Although there are some potential benefits to eating the same every day, there are certainly some negatives to this as well. From a health perspective, a diet that includes a variety of different types of foods - particularly plant-based ones - is a diet that promotes good health in the majority of people. Eating the same foods every day may mean missing out on the variety of nutrients that different foods provide. Here are three of the biggest cons of eating the same every day.
1. Eating the same foods will likely get repetitive and boring
The saying “variety is the spice of life” certainly applies here. Eating the same foods every single day is likely to become repetitive and boring for most people. This might then make you more likely to fall off the wagon and let those good healthy habits go by the wayside. For many people, approaching nutrition with flexibility rather than a rigid structure is actually the best way to develop long-term healthy eating habits.
2. Diversity helps to improve gut health
The gut microbiome has a key role to play in many aspects of health, including digestion, weight management, mood and risk of chronic diseases and certain cancers. Research has shown that a healthy gut microbiome is one with a variety of different types of bacteria, which are fueled by incorporating a variety of plant-based foods in the diet. This include whole grains, fruit, vegetables, nuts, seeds, legumes and extra virgin olive oil. The magic number to aim for gut microbiome diversity is more than 30 different plant foods per week. Hitting this number might be difficult if your eating patterns are too rigid across the week.
3. Food isn’t just about nutrition
Food provides a source of comfort; it’s often centred around social occasions and has cultural significance, too. If eating the same foods every day means missing out on the occasions where food is consumed purely for enjoyment or cultural reasons, then this may have negative impacts on your general wellbeing and mental health.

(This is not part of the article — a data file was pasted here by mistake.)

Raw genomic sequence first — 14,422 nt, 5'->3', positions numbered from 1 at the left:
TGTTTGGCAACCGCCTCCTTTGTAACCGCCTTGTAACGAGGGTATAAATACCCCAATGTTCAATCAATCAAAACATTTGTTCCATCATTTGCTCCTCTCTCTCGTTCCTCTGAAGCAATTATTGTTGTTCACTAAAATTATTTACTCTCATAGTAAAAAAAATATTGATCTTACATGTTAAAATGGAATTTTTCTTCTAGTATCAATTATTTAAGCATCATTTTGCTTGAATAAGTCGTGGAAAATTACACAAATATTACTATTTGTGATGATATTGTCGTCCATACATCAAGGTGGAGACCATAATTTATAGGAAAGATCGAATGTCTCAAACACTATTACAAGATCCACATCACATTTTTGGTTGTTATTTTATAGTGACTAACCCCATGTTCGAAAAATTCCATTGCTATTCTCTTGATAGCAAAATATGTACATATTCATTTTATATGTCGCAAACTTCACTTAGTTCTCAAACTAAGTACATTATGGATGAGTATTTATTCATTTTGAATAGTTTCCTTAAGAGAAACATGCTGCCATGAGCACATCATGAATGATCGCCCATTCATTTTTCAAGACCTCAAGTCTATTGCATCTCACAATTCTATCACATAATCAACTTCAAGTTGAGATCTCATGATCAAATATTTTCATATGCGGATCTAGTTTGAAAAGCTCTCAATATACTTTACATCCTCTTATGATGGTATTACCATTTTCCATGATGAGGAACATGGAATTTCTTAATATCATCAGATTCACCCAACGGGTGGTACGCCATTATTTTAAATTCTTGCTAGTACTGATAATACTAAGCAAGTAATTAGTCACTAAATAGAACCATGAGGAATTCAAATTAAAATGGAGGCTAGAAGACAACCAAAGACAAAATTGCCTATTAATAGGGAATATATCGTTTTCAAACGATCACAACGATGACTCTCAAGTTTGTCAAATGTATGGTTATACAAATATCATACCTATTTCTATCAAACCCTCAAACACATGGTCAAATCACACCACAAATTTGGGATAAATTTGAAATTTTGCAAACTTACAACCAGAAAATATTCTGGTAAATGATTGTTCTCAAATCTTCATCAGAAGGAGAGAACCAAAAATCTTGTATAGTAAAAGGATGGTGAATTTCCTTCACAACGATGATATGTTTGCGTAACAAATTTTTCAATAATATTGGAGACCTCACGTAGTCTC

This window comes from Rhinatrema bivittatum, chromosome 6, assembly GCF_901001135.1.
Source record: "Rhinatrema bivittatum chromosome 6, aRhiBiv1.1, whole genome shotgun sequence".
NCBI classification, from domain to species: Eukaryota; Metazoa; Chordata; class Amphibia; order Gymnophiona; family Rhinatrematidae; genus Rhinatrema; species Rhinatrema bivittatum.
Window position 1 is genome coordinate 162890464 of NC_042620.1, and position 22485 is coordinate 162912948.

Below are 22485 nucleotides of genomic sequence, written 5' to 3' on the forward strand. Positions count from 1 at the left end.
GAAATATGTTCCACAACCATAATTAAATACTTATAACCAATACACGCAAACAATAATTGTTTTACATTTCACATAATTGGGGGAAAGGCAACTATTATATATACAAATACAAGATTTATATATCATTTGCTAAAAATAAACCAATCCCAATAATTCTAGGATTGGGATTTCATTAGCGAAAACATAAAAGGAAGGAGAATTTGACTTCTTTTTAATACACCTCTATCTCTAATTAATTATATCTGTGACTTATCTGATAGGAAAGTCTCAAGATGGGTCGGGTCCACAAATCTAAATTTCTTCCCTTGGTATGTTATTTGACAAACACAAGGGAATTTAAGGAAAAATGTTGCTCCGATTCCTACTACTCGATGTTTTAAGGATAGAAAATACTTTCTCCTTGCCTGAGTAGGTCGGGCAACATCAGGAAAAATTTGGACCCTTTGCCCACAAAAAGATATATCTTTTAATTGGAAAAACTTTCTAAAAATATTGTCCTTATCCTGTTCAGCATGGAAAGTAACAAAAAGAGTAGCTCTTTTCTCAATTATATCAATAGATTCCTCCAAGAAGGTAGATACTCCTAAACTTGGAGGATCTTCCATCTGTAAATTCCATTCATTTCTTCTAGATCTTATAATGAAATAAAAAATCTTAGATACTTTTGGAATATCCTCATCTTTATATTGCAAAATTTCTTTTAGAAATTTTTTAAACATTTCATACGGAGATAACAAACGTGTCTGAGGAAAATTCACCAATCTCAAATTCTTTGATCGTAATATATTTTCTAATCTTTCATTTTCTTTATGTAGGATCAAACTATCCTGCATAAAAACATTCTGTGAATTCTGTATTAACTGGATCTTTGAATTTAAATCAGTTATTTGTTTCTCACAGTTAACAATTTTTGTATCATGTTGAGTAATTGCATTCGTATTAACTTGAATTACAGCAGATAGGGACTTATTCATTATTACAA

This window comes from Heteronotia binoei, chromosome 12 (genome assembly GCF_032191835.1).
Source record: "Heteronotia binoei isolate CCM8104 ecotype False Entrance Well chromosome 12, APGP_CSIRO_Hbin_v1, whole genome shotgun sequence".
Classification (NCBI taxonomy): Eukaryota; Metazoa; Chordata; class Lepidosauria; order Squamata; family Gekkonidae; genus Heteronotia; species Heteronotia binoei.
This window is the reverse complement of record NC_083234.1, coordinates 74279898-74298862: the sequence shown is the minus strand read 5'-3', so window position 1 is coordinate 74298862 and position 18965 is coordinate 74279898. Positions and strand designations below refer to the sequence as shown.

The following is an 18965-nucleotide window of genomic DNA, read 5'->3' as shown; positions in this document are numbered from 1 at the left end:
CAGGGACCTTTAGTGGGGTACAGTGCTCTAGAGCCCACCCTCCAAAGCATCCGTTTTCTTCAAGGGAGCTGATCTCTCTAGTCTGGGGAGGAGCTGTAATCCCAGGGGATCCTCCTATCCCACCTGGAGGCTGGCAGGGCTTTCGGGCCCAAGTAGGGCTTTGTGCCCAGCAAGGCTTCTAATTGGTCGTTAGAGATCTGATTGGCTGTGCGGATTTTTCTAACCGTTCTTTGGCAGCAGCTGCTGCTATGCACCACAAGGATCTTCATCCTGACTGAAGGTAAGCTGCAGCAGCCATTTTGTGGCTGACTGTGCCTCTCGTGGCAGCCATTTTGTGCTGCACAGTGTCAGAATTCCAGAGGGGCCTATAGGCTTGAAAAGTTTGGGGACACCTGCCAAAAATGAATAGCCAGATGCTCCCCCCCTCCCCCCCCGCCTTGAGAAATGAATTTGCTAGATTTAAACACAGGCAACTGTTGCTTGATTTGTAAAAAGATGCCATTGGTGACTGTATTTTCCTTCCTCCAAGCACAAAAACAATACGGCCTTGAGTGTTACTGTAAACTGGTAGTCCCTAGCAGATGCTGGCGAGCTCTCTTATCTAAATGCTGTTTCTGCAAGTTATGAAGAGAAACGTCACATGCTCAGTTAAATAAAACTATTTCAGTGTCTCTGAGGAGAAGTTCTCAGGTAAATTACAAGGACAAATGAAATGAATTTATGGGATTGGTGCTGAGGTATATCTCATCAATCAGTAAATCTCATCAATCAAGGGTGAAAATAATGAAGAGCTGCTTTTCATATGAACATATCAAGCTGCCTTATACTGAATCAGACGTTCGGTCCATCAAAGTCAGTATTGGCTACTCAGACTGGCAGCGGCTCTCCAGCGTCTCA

While there are some pros and cons to both ways of eating, the variety of different foods in the diet is beneficial for the majority of people. If you do enjoy meal prepping, why not try meal prepping two different meals for the week as opposed to just one? Or choose meals that can have a range of ingredients added to them rather than minimal ingredient meals to ensure you do still get plenty of variety in. Another alternative is meal prepping your breakfast and lunch for the week, and ensuring dinner is different every day. Whatever method of meal prepping you do, you'll soon realise it really can save you time and money.
Always seek the guidance of your doctor, dietitian or other qualified health professional prior to starting a new eating plan.
Explore more content like this in our series, Ask a Dietitian.
Health & Performance Collective is the brainchild of Sydney Dietitians Jessica Spendlove and Chloe McLeod. They use their 20 years of combined knowledge and skills as dietitians to work with motivated people to live and perform at their best.
Forgot to meal prep and now you need to order UberEats? Don't stress, a dietitian has rounded up the healthiest takeaway options on UberEats here.